Pleading Guilty to Three Felonies
by Matthew T. Clarke
On March 1, 2005, Titan Corp., the largest private supplier of translators for the U.S. military, pleaded guilty to three felony charges and agreed to pay $13 million in criminal fines and settle a Security and Exchange Commission civil suit for $15.5 million without admitting or denying guilt in that suit. The felony charges arose from Titan's attempt to influence elections in Benin, a country in West Africa. The guilty plea was to one charge under the Foreign Corrupt Practices Act, one charge of falsify accounting records, and one charge of filing a falsified income tax return.
The corruption came to light when Lockheed Martin Corp., a large military contractor, was reviewing Titan's books in preparation for a planned corporate take-over of Titan in early 2004. Titan had paid $2 million to the 2001 presidential election campaign of Mathieu Kerekou, who won the election. The bribery was covered up as consulting fees. At that time, Titan was involved in development of a cellular telephone network in Benin. In exchange for the bribery, Titan's management fees were quadrupled from 5% to 20%. Titan received $9.1 million in management fees. Thus, the $2 million bribe earned Titan a net profit of $4.8 million. It is believed that Kerekou was unaware of the bribery.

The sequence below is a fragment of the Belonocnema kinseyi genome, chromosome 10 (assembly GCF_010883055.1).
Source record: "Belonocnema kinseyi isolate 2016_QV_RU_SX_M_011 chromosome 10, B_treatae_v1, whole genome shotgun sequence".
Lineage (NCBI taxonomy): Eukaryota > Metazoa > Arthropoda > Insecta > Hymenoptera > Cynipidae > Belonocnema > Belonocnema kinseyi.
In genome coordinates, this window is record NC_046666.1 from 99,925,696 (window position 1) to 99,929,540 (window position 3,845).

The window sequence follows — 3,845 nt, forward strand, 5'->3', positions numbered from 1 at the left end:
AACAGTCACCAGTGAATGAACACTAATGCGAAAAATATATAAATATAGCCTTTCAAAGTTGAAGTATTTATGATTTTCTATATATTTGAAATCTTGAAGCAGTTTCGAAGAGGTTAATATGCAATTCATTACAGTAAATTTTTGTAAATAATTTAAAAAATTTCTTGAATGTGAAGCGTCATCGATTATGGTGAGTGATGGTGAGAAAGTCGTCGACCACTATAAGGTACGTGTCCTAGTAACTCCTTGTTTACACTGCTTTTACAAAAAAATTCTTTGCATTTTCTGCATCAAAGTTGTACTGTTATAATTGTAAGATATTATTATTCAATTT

The $28.5 million settlement eclipses the previous largest settlement ironically paid by Lockheed in 1995 after it admitted to bribing an Egyptian politician to get a transport plane order. The large settlement demonstrates both the severity and scope of the misconduct in this case," according to U.S. Attorney Carol C. Lann.
Wall Street promptly rewarded Titan for copping out to the felonies by raising the price of its stocks. The rising valuation of Titan stock is driven by the military's need for translators. Titan employees have been implicated in the torture and abuse of prisoners in Iraq. [PLN, Nov. 2004, p.36]. Apparently, the U.S. Army doesn't mind employing felon corporations, it extended Titan's contracts for translators through September, bringing another $400 million into Titan's coffers.
Source: Los Angeles Times.
As a digital subscriber to Prison Legal News, you can access full text and downloads for this and other premium content.
Already a subscriber? Login